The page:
Letters to the editor from the Fall 2009 issue of Bates Magazine
I’ve never read an alumni magazine article that affected me as much as your cover story about Dr. Dave Lounsbury ’72 (“The Good Doctor”). Writer Jon Halvorsen does a great job of making us believe in Lounsbury’s deep seriousness, bravery, and moral excellence. I was very moved by how Lounsbury, as a Bates student, visited his wounded brother at the veterans hospital in Philadelphia.
As an American who has felt devastated from a distance by all the death and suffering caused by two unnecessary wars, in Vietnam and Iraq, I was inspired by the way Lounsbury made use of his expertise to make people aware of what war does to human flesh. And I love the way the article ends, not with righteousness but with questioning. Thank you for reminding me, and plenty of others I’m sure, of our own capacity for moral action.
Judith Hollenbach Yarnall ’62, Johnson, Vt.
Thanks to Jon Halvorsen for a terrific story, told so eloquently, about Dave Lounsbury, and thanks for giving us a glimpse of a reality that most people never see. Dave is the most self-effacing person I know, and he’ll be the last person to tell you about all he’s accomplished. Halvorsen got him to open up about not only writing a groundbreaking book but also standing up to the military in order to get it published.
Pam McCormack Green ’72, Cumberland, Maine
I just found my friend and fellow vet, Dave Lounsbury, lying on the couch near my kitchen — or rather I saw the Summer issue of Bates Magazine with Dave and his wry smile on the cover.
“The Good Doctor” is aptly titled, and Jon Halvorsen’s article, “The Wounds of War,” is an excellent summation of a fine alumnus. Anyone who attended Dave’s informal lecture last winter in Chase Lounge would agree that he is a most humble and compassionate man, and a citizen of whom all Bates can be proud.
It is often said that since the Vietnam era, military officers come mainly from the South, that the North is a bastion of anti-war liberalism, and that its campuses are antagonistic to military recruiters. There is truth in this critique; even the good doctor recalls the anti-war sentiment at Bates while he was a student. As a consequence, it is a tribute to Bates today that Col. Lounsbury was honored as the College Key’s Distinguished Alumnus in Residence and that his photo, showing him holding his military uniform, graces your magazine’s cover. Perhaps Bates is indicative of changes in American attitudes toward those who serve. We may and should argue with the justifications for declaring war while at the same time honoring those who are called to do the unpleasant work of war.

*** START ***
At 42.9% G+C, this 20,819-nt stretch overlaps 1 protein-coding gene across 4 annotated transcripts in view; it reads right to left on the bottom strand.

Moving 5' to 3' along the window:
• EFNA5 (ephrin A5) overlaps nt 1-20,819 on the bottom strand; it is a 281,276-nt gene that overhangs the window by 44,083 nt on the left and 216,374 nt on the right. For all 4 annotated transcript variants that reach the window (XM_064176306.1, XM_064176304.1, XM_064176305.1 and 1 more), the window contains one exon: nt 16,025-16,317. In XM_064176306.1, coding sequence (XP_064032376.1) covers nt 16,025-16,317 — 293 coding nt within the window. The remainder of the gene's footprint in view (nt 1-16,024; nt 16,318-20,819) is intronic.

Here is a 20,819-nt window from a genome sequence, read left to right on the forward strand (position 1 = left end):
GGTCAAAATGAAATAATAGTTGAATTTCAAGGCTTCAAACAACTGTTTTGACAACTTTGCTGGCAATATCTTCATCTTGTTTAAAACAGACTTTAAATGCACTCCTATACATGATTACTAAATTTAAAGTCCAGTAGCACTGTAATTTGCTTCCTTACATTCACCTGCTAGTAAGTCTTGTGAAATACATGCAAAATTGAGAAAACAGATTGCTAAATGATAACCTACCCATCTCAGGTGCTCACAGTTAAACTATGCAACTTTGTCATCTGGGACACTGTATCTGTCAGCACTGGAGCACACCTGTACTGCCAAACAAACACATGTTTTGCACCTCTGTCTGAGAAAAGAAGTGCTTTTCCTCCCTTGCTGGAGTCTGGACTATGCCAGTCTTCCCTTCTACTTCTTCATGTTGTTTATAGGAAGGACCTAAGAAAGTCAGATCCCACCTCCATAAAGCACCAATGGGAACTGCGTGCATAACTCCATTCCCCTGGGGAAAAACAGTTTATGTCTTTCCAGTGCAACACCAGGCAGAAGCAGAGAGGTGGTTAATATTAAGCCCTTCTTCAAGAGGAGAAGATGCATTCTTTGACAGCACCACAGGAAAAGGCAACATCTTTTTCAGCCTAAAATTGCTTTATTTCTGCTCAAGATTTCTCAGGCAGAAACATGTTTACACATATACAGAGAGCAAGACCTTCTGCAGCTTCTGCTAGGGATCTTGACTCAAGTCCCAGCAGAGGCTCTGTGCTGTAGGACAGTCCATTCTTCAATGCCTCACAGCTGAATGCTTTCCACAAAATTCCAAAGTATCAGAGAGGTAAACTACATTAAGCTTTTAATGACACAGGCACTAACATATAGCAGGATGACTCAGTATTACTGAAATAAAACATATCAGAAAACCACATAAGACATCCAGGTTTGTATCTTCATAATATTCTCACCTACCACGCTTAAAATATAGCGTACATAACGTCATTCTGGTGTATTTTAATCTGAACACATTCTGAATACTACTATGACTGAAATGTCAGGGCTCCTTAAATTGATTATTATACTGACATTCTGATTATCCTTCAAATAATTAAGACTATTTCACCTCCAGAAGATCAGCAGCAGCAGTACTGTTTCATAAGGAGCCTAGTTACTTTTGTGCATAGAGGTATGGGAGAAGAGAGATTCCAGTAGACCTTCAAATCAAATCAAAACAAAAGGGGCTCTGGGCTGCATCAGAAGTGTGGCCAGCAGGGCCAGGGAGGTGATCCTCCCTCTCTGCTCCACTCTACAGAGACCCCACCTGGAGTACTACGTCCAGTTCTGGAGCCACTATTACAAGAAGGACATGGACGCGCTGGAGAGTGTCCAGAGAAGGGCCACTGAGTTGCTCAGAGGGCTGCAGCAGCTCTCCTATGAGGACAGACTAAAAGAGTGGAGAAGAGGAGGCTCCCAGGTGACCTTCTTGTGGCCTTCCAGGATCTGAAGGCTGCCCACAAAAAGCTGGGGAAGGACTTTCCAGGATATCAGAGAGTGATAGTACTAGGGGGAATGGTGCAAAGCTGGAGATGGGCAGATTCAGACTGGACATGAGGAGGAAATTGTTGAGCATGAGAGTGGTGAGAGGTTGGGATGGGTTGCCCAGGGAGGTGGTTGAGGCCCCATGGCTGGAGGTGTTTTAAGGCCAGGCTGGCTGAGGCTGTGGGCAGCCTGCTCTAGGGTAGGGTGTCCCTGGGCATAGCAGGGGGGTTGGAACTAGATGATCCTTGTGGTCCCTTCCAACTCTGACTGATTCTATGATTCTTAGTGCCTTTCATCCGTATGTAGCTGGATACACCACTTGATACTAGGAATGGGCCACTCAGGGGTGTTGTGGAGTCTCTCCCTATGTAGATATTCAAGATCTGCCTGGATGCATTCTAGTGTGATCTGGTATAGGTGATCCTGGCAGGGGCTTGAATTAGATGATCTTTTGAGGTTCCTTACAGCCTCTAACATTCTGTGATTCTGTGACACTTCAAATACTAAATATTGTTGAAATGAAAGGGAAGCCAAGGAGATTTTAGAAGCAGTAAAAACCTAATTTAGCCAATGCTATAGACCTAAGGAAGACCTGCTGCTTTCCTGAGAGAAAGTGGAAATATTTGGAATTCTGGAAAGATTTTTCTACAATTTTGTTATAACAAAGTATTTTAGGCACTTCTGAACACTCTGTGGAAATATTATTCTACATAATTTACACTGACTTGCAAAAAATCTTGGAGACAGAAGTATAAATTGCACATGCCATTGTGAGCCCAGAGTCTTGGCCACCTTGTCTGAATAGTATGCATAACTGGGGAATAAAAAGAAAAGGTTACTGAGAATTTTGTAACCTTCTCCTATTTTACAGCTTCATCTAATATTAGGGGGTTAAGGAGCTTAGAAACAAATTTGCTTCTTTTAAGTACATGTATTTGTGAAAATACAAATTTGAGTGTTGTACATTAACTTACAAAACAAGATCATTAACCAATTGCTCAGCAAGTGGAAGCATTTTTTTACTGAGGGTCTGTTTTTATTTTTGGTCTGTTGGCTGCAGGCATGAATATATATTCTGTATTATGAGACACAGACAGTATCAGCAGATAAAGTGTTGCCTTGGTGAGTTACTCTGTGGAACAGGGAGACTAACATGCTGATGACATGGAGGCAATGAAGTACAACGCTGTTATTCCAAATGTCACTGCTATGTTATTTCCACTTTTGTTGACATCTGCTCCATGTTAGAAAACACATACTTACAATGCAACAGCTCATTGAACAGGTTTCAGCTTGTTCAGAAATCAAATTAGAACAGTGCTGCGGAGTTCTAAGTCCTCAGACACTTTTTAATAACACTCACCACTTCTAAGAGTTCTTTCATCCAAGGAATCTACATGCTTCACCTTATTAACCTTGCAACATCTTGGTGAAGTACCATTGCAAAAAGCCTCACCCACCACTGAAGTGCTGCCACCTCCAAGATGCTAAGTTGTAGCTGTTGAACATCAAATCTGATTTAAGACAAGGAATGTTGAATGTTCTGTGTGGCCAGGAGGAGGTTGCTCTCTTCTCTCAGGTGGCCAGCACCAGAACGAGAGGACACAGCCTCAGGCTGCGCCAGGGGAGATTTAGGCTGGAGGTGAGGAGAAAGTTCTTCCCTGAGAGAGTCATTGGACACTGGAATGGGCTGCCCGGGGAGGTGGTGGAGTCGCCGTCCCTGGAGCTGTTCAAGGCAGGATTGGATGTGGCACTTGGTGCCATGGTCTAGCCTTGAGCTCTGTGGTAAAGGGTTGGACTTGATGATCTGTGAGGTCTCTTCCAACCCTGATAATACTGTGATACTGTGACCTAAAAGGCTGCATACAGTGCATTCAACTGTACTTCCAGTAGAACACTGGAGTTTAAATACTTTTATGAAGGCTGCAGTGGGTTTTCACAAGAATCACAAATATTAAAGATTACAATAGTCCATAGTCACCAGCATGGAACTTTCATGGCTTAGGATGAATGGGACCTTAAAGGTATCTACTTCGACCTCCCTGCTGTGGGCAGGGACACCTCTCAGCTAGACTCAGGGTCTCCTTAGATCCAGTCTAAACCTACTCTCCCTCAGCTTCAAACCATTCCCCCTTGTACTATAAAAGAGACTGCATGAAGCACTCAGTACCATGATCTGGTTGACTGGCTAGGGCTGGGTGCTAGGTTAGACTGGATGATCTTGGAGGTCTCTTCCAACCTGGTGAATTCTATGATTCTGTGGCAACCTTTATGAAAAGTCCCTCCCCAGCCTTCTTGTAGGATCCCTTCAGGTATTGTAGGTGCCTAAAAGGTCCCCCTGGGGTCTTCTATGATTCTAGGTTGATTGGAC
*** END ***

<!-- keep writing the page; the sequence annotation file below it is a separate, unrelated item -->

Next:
Dave and I have discussed the unjustness of the current situation, with so few from society being asked to do so much. There has never been such a high suicide rate as is currently found among veterans of Iraq and Afghanistan. There hasn’t been such a high percentage since the Civil War of maimed soldiers continuing to live after the battle.
One hopes that the Bates community would continue to be sensitive to these men and women when meeting them in society. And one would hope, especially, that those of you who end up serving in politics would understand that war is not an option in politics. War is failure of politics. That understanding would be the best way to honor your fellow Batesian, Dave Lounsbury.
Richard Fochtmann, Leeds, Maine
I was excited and delighted to read the feature article on Dr. Dave Lounsbury — and to learn that I am not the only alum serving in the Army Medical Corps. I have just completed my third combat tour since 2003, providing medical support to the soldiers serving Operation Enduring Freedom and Operation Iraqi Freedom. I enjoy reading Bates Magazine and learning about our many talented alumni. Dr. Lounsbury is a great example of the leadership and “service above self” that characterize Bates people.
Todd Chace ’75, Englewood, Fla.
As brigade surgeon for the 168th Engineer Brigade, near Sharana, Afghanistan, the writer was awarded the Bronze Star for leadership in developing a guidance protocol and tracking process for Minimal Traumatic Brain Injury; for impacting environmental improvements in waste management; and for initiating a health promotion campaign for the soldiers. In his capacity as state surgeon for the Florida Army National Guard, Dr. Chace oversees the guard’s medical readiness in Florida. — Editor
What a pleasure to see the 1893 photograph of Fred Knapp and Emily Cornish from the Bates production of Twelfth Night (Scene Again, “1893: Women and Men,” Summer 2009). It was particularly meaningful for me because the first Bates production that my twin brother and I were cast in was Martin Andrucki’s Twelfth Night, in 1999.
Few people realize that Bates students a century ago played a leading role in this country’s Little Theater Movement, considered the foundation of today’s community theater model. Indeed, the Robinson Players, who can trace their roots to the 4A Players, founded in 1922, are one of the oldest student collegiate theater troupes in the country. The original Hathorn Hall theater was called the Little Theatre, and student-produced theater was a staple of Bates campus life for 50 years before the College first offered a theater major, in the early 1970s.